PHASE III-DUAL USE APPLICATIONS: Department of Defense Directive (DOD) 5000.2R provides instructions on identifying critical technologies and on defining methods to protect them. Commercialization opportunities exist throughout the Defense Department and within the government agencies such as the Department of Homeland Security and Intelligence Community for technologies to protect critical technologies. A commercial version of the technology could be used to protect hardware/software intellectual property (IP).

  References:   [1] K. Greene: “Memristors Make Chips Cheaper: The first hybrid memristor-transistor chip could be cheaper and more energy efficient,” 25 Nov. 2008. http://www.technologyreview.com/alt-thinking/hp_feature_article.aspx?id=21710&pg=1 [2] M. Hirose: "Challenge for future semiconductor development," IEEE International Microprocesses and Nanotechnology, pp. 2-3, Nov. 2002. [3] C. Fung and W. Li: "Ultra-low-power polymer thin film encapsulated carbon nanotube thermal sensors," IEEE Conference on Nanotechnology, pp. 158 - 160, Aug. 2004. [4] S. Shanbhag: "CMOS integrated circuit for sensing applications," IEEE VLSI Design, p. 4, Jan. 2006. [5] K. Najafi: "Low-power micromachined microsystems," ACM Proceedings of the 2000 International Symposium on Low Power Electronics and Design, p. 1-8, 2000. [6] Y. Yao, et al.: "Surface Plasmon Resonance Biosensors and its Application," The 1st International Conference on Bioinformatics and Biomedical Engineering, pp. 1043 - 1046, July 2007. [7] K. Bourzac: "TR10: Nanopiezoelectronics," Technology Review, MIT, March/April 2009. http://www.technologyreview.com/energy/22118/ [8] R. Adam, et al.: "Current induced switching of magnetic tunnel junctions," IEEE International Magnetics Conference, p. GD - 06, March/April 2003. [9] C. Lo and Y. Huang: "High performance bipolar spin transistor," IEEE International Conference on Solid-State and Integrated Circuits Technology, Vol. 1, pp. 746 - 751, Oct. 2004.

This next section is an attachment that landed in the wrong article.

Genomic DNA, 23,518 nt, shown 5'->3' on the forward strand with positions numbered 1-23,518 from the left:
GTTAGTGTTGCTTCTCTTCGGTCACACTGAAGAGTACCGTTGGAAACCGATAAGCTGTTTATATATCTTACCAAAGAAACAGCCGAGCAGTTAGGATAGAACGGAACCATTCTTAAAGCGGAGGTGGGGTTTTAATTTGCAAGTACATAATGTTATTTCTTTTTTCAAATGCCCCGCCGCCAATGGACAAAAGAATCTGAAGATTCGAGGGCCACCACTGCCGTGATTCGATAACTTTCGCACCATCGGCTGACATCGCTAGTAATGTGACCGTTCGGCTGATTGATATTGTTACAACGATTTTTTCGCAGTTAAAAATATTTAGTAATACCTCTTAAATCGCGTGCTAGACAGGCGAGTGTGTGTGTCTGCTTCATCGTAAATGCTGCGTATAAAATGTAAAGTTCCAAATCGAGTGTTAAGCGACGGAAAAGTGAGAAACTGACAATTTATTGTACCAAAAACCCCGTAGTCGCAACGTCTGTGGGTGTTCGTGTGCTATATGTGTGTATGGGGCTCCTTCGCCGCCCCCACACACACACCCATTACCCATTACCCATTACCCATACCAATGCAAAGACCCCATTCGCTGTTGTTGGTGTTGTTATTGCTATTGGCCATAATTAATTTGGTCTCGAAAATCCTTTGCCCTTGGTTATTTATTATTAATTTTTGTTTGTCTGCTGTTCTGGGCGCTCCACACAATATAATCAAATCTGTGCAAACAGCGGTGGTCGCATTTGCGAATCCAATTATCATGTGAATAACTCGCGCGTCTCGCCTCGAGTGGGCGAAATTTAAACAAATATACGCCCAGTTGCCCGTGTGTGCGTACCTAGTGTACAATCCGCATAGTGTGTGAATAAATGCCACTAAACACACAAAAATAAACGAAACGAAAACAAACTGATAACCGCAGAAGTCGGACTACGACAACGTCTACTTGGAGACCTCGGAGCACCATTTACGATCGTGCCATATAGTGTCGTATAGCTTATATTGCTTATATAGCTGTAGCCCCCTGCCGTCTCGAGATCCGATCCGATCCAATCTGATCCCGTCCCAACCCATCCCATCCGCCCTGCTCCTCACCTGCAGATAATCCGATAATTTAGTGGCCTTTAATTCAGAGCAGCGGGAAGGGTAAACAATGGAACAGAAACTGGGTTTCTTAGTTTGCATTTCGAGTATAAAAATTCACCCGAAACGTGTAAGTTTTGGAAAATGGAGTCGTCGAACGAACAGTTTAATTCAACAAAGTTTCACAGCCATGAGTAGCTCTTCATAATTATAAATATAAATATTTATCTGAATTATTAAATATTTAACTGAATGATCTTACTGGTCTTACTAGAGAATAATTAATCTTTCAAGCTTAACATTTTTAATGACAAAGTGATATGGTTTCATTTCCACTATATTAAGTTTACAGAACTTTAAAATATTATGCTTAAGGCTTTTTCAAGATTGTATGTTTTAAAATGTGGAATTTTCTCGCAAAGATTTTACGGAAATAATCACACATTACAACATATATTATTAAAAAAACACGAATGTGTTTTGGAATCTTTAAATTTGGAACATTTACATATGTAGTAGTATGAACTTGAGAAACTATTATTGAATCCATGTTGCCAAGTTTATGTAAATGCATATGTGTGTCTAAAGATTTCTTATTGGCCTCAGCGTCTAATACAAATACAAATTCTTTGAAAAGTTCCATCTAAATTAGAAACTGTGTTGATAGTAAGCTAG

Keywords:  MEMS, nanotechnology, magnetic, sensor, ultra low power, integrated circuit, piezoelectric, nanomaterials, thin film, plasmon, memristor, photonics, tamper resistant, reverse engineering, anti-tamper

Questions and Answers:
Q: Is the interest here to prevent Gray Market parts from being accepted as genuine, or is it that you wish to know that a specific assembly has been compromised?
A: A: "...prevent Gray Market parts from being accepted as genuine," and "...wish to know that a specific assembly has been compromised," are possible applications for Zero Power/Ultra Low Power Tamper Detection Sensors. The topic asks to develop zero power and/or ultra low power tamper detection sensors. You may propose a sensor to detect a specific tamper event.
Q: 1. If the concern is some form of compromise detection, what range of probing do you wish to address?

2. Are you interested in whether the device has been altered, or whether its technology has been examined, as in x-ray, photgraphs, etc.?
A: 1. Yes. You may propose a range of probing that you sensor will detect.

2. The listed items are potential applications for "Zero Power/Ultra Low Power Tamper Detection Sensors."